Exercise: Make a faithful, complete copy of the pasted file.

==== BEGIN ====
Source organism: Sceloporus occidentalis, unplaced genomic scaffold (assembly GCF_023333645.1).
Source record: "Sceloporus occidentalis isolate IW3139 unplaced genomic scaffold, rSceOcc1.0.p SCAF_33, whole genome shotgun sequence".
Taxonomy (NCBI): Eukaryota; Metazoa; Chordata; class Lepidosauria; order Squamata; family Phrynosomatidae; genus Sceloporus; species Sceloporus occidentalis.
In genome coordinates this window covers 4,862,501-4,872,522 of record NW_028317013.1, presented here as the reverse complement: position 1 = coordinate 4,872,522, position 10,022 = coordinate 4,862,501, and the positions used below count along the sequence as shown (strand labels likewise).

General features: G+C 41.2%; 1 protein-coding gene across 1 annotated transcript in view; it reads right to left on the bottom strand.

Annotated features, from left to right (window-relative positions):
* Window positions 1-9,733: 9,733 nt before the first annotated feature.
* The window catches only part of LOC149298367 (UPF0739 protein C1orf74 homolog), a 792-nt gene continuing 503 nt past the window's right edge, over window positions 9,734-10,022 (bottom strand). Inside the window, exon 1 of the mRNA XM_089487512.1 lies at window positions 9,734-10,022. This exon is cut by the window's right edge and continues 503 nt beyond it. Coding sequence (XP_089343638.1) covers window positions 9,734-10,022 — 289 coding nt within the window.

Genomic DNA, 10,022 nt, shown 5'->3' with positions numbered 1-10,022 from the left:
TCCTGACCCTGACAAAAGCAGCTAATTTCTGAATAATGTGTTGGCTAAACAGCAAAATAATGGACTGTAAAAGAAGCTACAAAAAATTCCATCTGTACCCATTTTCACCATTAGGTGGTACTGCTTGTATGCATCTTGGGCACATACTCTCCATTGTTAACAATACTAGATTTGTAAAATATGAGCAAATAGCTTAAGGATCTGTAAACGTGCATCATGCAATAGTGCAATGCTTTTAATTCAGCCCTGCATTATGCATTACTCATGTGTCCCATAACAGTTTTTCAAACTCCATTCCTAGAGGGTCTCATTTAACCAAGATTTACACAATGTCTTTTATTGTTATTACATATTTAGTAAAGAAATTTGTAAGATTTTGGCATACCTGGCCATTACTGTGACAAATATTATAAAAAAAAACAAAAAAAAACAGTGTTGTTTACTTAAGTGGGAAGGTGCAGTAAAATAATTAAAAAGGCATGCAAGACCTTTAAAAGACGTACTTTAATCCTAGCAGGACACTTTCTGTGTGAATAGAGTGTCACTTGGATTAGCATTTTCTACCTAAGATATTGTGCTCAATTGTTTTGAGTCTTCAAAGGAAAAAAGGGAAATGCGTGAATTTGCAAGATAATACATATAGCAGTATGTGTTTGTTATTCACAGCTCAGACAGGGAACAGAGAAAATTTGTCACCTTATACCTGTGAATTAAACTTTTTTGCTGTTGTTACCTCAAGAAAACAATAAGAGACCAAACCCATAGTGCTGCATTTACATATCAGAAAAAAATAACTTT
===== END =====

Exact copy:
Source organism: Sceloporus occidentalis, unplaced genomic scaffold (assembly GCF_023333645.1).
Source record: "Sceloporus occidentalis isolate IW3139 unplaced genomic scaffold, rSceOcc1.0.p SCAF_33, whole genome shotgun sequence".
Taxonomy (NCBI): Eukaryota; Metazoa; Chordata; class Lepidosauria; order Squamata; family Phrynosomatidae; genus Sceloporus; species Sceloporus occidentalis.
In genome coordinates this window covers 4,862,501-4,872,522 of record NW_028317013.1, presented here as the reverse complement: position 1 = coordinate 4,872,522, position 10,022 = coordinate 4,862,501, and the positions used below count along the sequence as shown (strand labels likewise).

General features: G+C 41.2%; 1 protein-coding gene across 1 annotated transcript in view; it reads right to left on the bottom strand.

Annotated features, from left to right (window-relative positions):
* Window positions 1-9,733: 9,733 nt before the first annotated feature.
* The window catches only part of LOC149298367 (UPF0739 protein C1orf74 homolog), a 792-nt gene continuing 503 nt past the window's right edge, over window positions 9,734-10,022 (bottom strand). Inside the window, exon 1 of the mRNA XM_089487512.1 lies at window positions 9,734-10,022. This exon is cut by the window's right edge and continues 503 nt beyond it. Coding sequence (XP_089343638.1) covers window positions 9,734-10,022 — 289 coding nt within the window.

Genomic DNA, 10,022 nt, shown 5'->3' with positions numbered 1-10,022 from the left:
TCCTGACCCTGACAAAAGCAGCTAATTTCTGAATAATGTGTTGGCTAAACAGCAAAATAATGGACTGTAAAAGAAGCTACAAAAAATTCCATCTGTACCCATTTTCACCATTAGGTGGTACTGCTTGTATGCATCTTGGGCACATACTCTCCATTGTTAACAATACTAGATTTGTAAAATATGAGCAAATAGCTTAAGGATCTGTAAACGTGCATCATGCAATAGTGCAATGCTTTTAATTCAGCCCTGCATTATGCATTACTCATGTGTCCCATAACAGTTTTTCAAACTCCATTCCTAGAGGGTCTCATTTAACCAAGATTTACACAATGTCTTTTATTGTTATTACATATTTAGTAAAGAAATTTGTAAGATTTTGGCATACCTGGCCATTACTGTGACAAATATTATAAAAAAAAACAAAAAAAAACAGTGTTGTTTACTTAAGTGGGAAGGTGCAGTAAAATAATTAAAAAGGCATGCAAGACCTTTAAAAGACGTACTTTAATCCTAGCAGGACACTTTCTGTGTGAATAGAGTGTCACTTGGATTAGCATTTTCTACCTAAGATATTGTGCTCAATTGTTTTGAGTCTTCAAAGGAAAAAAGGGAAATGCGTGAATTTGCAAGATAATACATATAGCAGTATGTGTTTGTTATTCACAGCTCAGACAGGGAACAGAGAAAATTTGTCACCTTATACCTGTGAATTAAACTTTTTTGCTGTTGTTACCTCAAGAAAACAATAAGAGACCAAACCCATAGTGCTGCATTTACATATCAGAAAAAAATAACTTT